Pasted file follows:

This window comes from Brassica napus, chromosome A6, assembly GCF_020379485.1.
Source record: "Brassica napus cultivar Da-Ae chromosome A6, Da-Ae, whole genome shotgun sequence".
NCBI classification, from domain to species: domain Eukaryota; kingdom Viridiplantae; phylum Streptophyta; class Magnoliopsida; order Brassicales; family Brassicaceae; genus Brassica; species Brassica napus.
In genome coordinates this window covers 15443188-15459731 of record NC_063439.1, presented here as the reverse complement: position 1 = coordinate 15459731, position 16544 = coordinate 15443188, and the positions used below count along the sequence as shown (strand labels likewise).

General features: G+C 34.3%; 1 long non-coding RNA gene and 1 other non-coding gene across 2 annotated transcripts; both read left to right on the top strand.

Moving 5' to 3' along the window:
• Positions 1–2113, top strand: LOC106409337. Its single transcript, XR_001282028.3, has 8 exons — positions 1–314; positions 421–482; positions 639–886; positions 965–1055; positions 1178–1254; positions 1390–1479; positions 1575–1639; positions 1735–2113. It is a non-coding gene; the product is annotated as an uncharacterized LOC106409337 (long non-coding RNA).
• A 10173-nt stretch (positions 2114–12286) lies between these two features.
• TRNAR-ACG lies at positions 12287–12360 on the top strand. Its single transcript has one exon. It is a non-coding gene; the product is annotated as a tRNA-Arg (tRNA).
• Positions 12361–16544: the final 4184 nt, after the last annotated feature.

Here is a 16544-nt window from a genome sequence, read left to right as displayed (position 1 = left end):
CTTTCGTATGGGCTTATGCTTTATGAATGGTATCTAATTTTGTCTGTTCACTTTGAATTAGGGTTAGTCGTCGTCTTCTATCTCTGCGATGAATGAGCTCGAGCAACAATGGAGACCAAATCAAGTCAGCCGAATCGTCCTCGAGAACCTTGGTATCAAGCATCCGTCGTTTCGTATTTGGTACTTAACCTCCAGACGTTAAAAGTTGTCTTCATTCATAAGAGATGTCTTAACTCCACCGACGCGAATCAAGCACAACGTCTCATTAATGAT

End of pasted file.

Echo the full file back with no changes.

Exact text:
This window comes from Brassica napus, chromosome A6, assembly GCF_020379485.1.
Source record: "Brassica napus cultivar Da-Ae chromosome A6, Da-Ae, whole genome shotgun sequence".
NCBI classification, from domain to species: domain Eukaryota; kingdom Viridiplantae; phylum Streptophyta; class Magnoliopsida; order Brassicales; family Brassicaceae; genus Brassica; species Brassica napus.
In genome coordinates this window covers 15443188-15459731 of record NC_063439.1, presented here as the reverse complement: position 1 = coordinate 15459731, position 16544 = coordinate 15443188, and the positions used below count along the sequence as shown (strand labels likewise).

General features: G+C 34.3%; 1 long non-coding RNA gene and 1 other non-coding gene across 2 annotated transcripts; both read left to right on the top strand.

Moving 5' to 3' along the window:
• Positions 1–2113, top strand: LOC106409337. Its single transcript, XR_001282028.3, has 8 exons — positions 1–314; positions 421–482; positions 639–886; positions 965–1055; positions 1178–1254; positions 1390–1479; positions 1575–1639; positions 1735–2113. It is a non-coding gene; the product is annotated as an uncharacterized LOC106409337 (long non-coding RNA).
• A 10173-nt stretch (positions 2114–12286) lies between these two features.
• TRNAR-ACG lies at positions 12287–12360 on the top strand. Its single transcript has one exon. It is a non-coding gene; the product is annotated as a tRNA-Arg (tRNA).
• Positions 12361–16544: the final 4184 nt, after the last annotated feature.

Here is a 16544-nt window from a genome sequence, read left to right as displayed (position 1 = left end):
CTTTCGTATGGGCTTATGCTTTATGAATGGTATCTAATTTTGTCTGTTCACTTTGAATTAGGGTTAGTCGTCGTCTTCTATCTCTGCGATGAATGAGCTCGAGCAACAATGGAGACCAAATCAAGTCAGCCGAATCGTCCTCGAGAACCTTGGTATCAAGCATCCGTCGTTTCGTATTTGGTACTTAACCTCCAGACGTTAAAAGTTGTCTTCATTCATAAGAGATGTCTTAACTCCACCGACGCGAATCAAGCACAACGTCTCATTAATGAT